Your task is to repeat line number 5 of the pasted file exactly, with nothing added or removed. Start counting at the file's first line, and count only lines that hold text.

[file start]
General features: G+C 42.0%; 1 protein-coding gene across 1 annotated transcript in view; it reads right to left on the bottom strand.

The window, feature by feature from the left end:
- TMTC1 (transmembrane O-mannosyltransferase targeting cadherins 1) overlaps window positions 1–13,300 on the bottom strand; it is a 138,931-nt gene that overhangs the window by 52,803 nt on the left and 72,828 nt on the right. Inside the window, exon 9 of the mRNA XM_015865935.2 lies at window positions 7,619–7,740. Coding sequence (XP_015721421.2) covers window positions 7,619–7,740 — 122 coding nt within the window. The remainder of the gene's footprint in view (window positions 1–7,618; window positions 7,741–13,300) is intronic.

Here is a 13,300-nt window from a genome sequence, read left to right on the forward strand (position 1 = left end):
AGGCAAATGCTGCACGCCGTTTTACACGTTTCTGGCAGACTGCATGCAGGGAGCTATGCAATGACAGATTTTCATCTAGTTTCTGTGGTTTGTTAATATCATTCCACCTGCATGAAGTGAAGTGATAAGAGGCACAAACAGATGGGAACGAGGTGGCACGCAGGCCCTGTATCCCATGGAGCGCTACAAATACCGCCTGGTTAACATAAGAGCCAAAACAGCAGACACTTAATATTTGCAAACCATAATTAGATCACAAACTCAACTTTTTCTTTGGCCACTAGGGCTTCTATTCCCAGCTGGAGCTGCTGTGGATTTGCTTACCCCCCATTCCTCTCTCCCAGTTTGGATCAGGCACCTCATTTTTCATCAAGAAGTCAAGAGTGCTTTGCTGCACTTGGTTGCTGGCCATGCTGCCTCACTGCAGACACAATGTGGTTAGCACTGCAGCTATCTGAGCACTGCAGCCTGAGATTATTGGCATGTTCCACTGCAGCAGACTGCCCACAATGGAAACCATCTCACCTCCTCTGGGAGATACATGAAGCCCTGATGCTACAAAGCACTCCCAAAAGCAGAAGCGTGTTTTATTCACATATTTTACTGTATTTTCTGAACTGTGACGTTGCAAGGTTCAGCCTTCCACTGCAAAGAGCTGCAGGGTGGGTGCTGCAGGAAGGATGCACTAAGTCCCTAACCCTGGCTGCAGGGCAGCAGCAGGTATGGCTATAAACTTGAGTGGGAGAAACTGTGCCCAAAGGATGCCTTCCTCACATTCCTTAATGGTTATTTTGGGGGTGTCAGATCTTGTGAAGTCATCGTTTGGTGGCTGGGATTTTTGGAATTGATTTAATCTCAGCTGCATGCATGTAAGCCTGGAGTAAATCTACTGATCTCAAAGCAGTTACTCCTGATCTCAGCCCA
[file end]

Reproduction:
AGGCAAATGCTGCACGCCGTTTTACACGTTTCTGGCAGACTGCATGCAGGGAGCTATGCAATGACAGATTTTCATCTAGTTTCTGTGGTTTGTTAATATCATTCCACCTGCATGAAGTGAAGTGATAAGAGGCACAAACAGATGGGAACGAGGTGGCACGCAGGCCCTGTATCCCATGGAGCGCTACAAATACCGCCTGGTTAACATAAGAGCCAAAACAGCAGACACTTAATATTTGCAAACCATAATTAGATCACAAACTCAACTTTTTCTTTGGCCACTAGGGCTTCTATTCCCAGCTGGAGCTGCTGTGGATTTGCTTACCCCCCATTCCTCTCTCCCAGTTTGGATCAGGCACCTCATTTTTCATCAAGAAGTCAAGAGTGCTTTGCTGCACTTGGTTGCTGGCCATGCTGCCTCACTGCAGACACAATGTGGTTAGCACTGCAGCTATCTGAGCACTGCAGCCTGAGATTATTGGCATGTTCCACTGCAGCAGACTGCCCACAATGGAAACCATCTCACCTCCTCTGGGAGATACATGAAGCCCTGATGCTACAAAGCACTCCCAAAAGCAGAAGCGTGTTTTATTCACATATTTTACTGTATTTTCTGAACTGTGACGTTGCAAGGTTCAGCCTTCCACTGCAAAGAGCTGCAGGGTGGGTGCTGCAGGAAGGATGCACTAAGTCCCTAACCCTGGCTGCAGGGCAGCAGCAGGTATGGCTATAAACTTGAGTGGGAGAAACTGTGCCCAAAGGATGCCTTCCTCACATTCCTTAATGGTTATTTTGGGGGTGTCAGATCTTGTGAAGTCATCGTTTGGTGGCTGGGATTTTTGGAATTGATTTAATCTCAGCTGCATGCATGTAAGCCTGGAGTAAATCTACTGATCTCAAAGCAGTTACTCCTGATCTCAGCCCA